Going Public With Genomics in Canada
Craig Venter and Francis Collins were to be the star attractions of an unusual public conference genomics held earlier this week in Ottawa, Canada’s capital.
Presented at the University of Ottawa Wednesday, the “Minds That Matter” conference was one in a series of public symposia on genomics given throughout Canada — in St. John’s, Halifax, Quebec City, Sherbrooke, Montreal, Hamilton, Edmonton, Calgary and Vancouver. Participants included Sydney Brenner, a Nobel medical laureate this year, and James Watson, co-winner, of course, of the 1953 Nobel Prize for the description of DNA’s double helix structure. Sir John Sulston of the Sanger Institute joined this year’s Gairdner Award winners — Philip Green, Robert Waterston and Maynard Olson of the University of Washington, Michael Waterman of the University of Southern California, and Jean Weissenbach of Genoscope — in presenting lectures. The Gairdner Award, with a $30,000 cash prize, is given annually in the field of medical research.
The lectures were sponsored by Genome Canada, an agency with a $300 million budget of government funds to establish Genome Centers across Canada, as well as the Gairdner Foundation, the University of Ottawa and the Ottawa Health Research Institute. The public conferences were a lead-in to the start of the International Genome Symposium and the final public lecture, on Oct. 25, given by Eric Lander of the Whitehead Institute.
Affymetrix Signs Schering-Plough Research Institute to Sales Agreement
Santa Clara, Calif., based microarray manufacturer Affymetrix earlier this week announced that the Schering-Plough Research Institute of New Jersey has signed an EasyAccess Silver agreement to purchase Affymetrix standard and custom GeneChip brand products.
Trust Us, Profits Up: GeneMachines
In the midst of earnings season this week, arraying instrument maker GeneMachines of San Carlos, Calif., sent out a press release announcing third quarter earnings. Earnings up 21 percent and operating expenses down 36 percent. No other information was provided, and the privately-held company did not return calls for explanation. Private companies are not held to the same federally-mandated standards of accounting that public companies are held to and do not have to offer any proof or balance sheets to verify claims. The company laid off 20 employees in June as revenues slowed.
Sequenom Sells Two Additional MassArray Systems to GlaxoSmithKline
Sequenom last week announced the sale of two MassArray systems to GlaxoSmithKline. The sales follow the initial purchase of this system by GSK earlier this year as part of a collaborative project that generated a database of SNP assays.
Xeotron and Michigan State University Will Develop Environmental Testing Bioarrays
Houston-based Xeotron last week announced a collaborative research agreement with Michigan State University to study microorganisms in the environment.
The Michigan State Center for Microbial Ecology will use Xeotron’s microfluidic XeoChip platform to identify genetic alterations that microorganisms create in bioremediation projects and to ad in the identification of microbial species in the environment.
$5.85 Million for Microarrays To Study Gene Expression in Drug Use, Addiction
The Roskamp Institute and James A. Haley Veterans Administration Hospital Team of Tampa, Fla., last week announced a $5.85 million grant from the White House Office of National Drug Control Policy’s research unit, the Counterdrug Technology Assessment Center (CTAC).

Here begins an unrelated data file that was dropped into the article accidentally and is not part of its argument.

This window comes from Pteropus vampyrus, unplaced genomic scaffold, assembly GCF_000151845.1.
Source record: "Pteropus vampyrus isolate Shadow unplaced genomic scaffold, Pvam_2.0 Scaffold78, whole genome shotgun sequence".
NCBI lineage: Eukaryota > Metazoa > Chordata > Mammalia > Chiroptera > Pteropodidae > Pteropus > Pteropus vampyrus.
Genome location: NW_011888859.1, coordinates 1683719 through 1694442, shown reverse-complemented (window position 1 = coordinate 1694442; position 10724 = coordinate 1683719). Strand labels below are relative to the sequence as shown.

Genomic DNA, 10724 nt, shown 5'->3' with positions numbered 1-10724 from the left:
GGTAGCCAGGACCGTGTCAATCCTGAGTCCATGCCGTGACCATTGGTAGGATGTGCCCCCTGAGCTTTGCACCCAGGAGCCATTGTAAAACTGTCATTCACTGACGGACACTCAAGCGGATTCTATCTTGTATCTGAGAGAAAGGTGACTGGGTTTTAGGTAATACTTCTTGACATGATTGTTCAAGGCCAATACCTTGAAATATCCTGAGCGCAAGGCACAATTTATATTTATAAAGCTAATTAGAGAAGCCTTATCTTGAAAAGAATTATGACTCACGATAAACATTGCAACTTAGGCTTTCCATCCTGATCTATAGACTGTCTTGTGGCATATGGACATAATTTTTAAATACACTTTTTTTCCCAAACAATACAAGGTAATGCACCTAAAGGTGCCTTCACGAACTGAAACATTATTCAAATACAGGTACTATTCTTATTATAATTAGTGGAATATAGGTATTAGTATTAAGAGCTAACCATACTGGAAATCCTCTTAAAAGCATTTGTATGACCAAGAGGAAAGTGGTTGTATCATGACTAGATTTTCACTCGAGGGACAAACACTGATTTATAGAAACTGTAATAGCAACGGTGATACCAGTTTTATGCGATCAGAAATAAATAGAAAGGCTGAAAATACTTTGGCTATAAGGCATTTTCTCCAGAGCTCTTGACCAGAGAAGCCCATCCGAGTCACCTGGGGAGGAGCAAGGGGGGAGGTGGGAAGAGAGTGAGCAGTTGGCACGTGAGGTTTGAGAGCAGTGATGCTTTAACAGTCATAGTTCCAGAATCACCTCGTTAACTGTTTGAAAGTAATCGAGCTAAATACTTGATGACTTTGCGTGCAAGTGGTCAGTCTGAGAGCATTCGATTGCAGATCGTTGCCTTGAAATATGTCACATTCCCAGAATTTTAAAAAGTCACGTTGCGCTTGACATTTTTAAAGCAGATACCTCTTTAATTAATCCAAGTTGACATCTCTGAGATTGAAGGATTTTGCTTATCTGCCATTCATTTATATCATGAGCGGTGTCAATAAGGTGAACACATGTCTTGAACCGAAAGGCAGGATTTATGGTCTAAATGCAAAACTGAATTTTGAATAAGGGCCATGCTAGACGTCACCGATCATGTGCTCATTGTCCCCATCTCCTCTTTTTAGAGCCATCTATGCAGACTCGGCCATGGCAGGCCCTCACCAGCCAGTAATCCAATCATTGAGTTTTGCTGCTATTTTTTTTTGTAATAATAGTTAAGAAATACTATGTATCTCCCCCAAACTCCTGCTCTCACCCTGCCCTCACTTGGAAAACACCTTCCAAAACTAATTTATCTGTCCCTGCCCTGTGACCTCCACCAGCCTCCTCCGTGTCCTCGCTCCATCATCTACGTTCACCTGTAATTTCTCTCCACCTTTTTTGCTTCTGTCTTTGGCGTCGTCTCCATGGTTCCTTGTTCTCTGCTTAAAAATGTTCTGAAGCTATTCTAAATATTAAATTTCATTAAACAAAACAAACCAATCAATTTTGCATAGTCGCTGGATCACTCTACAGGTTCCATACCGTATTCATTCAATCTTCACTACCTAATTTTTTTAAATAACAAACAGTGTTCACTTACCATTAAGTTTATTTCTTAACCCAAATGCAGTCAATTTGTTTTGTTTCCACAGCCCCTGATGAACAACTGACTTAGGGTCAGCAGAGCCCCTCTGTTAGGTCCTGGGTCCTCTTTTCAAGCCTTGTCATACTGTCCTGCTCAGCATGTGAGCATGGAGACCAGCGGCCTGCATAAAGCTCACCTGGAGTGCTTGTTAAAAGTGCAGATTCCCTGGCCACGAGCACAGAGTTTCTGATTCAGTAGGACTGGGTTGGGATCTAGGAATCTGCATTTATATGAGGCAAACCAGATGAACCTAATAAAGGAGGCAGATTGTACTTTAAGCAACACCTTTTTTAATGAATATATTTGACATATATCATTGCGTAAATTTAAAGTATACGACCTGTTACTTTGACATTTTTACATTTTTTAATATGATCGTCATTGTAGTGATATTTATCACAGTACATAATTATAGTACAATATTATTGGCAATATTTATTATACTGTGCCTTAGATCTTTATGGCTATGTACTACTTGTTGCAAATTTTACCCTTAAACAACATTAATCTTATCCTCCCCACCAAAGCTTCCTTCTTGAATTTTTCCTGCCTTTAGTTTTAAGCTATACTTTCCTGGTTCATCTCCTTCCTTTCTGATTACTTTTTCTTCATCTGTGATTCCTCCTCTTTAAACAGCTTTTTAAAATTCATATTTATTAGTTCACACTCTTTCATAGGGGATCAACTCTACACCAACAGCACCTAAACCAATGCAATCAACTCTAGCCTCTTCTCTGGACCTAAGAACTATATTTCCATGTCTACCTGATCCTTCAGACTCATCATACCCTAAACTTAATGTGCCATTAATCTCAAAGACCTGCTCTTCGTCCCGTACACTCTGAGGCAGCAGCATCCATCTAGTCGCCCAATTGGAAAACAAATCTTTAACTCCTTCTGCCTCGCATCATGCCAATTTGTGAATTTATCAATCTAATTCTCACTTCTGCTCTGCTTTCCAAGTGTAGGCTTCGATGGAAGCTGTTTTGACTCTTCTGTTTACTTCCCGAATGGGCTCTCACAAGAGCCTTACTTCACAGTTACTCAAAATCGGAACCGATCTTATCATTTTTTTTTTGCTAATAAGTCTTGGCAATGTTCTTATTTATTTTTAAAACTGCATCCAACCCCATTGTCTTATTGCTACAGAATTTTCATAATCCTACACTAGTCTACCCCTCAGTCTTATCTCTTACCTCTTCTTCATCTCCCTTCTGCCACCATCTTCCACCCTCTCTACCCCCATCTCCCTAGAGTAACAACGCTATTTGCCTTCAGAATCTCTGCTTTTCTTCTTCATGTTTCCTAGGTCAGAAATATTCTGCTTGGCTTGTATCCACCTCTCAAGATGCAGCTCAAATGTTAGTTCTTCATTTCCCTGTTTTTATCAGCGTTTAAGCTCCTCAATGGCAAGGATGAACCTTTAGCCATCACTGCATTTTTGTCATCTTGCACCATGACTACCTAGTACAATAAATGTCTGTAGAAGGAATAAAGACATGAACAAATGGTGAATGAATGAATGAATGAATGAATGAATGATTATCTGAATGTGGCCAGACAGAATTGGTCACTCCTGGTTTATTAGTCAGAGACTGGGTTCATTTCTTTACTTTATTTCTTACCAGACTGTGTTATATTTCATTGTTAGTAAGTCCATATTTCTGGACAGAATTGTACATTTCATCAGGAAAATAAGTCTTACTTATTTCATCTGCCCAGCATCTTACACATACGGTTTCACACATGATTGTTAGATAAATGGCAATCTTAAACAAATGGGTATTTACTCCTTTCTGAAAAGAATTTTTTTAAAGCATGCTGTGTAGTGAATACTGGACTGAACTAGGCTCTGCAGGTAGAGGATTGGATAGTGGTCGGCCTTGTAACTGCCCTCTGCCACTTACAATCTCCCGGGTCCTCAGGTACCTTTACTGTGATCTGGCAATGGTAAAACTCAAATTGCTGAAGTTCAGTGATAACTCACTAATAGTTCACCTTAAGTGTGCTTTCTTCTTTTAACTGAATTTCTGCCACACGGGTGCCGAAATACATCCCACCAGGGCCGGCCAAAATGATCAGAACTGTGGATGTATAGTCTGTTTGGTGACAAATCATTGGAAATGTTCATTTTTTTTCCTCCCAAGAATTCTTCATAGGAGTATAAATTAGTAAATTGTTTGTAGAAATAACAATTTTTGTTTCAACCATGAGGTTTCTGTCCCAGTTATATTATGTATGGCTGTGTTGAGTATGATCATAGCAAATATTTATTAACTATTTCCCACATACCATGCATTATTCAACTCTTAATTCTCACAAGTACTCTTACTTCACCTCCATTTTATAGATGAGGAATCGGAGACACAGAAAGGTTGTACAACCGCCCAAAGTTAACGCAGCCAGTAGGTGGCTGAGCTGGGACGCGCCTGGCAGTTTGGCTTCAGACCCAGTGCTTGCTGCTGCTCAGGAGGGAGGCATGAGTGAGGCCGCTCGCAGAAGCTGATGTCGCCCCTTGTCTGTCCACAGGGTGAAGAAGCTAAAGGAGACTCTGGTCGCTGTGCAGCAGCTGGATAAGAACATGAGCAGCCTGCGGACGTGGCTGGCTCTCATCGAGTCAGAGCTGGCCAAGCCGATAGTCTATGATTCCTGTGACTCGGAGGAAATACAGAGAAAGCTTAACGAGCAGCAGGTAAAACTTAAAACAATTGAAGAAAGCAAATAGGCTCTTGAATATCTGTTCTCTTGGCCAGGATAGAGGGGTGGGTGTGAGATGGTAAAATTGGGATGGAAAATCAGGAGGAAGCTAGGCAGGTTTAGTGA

The funds will be used to purchase gene chip and protein analysis technology, the institute said in a statement released last week.
The two will conduct a five-year study that will first seek to identify markers in the blood that indicate recent drug use and second, determine which genes are expressed after exposure and correlating that information with addiction.
The Roskamp Institute is a state approved, basic science research facility housed at the University of South Florida and includes affiliated laboratories at the James A. Haley VA Hospital.
Cepheid and Applied Biosystems to Develop Reagents for Biodetection
Cepheid and Applera’s Applied Biosystems Group said last week that they will collaborate to develop and sell reagents designed to detect biothreat agents to use with Cepheid’s GeneXpert system and cartridges.
Product applications will be directed to the biological detection system being developed by a consortium led by Northrop Grumman for possible use in United States Postal Service mail sorting facilities.
NuGEN Technologies and Genome Institute of Singapore in Collaboration
NuGEN technologies of San Carlos, Calif., and the Genome Institute of Singapore will collaborate on amplification and labeling technology for gene-expression profiling on GIS’s custom-made oligonucleotide microarrays, the companies said last week.
The Singapore institute will use NuGEN’s Ribo-SPIA (Single Primer Isothermal Amplification) application, a tool that enables gene expression profiling from very small RNA samples, in its discovery research programs.
The GIS is a major facility comprising core technology platforms including microarrays, high-throughput sequencing and SNP analysis, proteomics, and bioinformatics. These resources will be used to bridge basic and clinical research through genomics and proteomics technologies.
As a center for genomic discovery, the GIS will pursue the integration of technology, genetics and biology towards the goal of individualized medicine.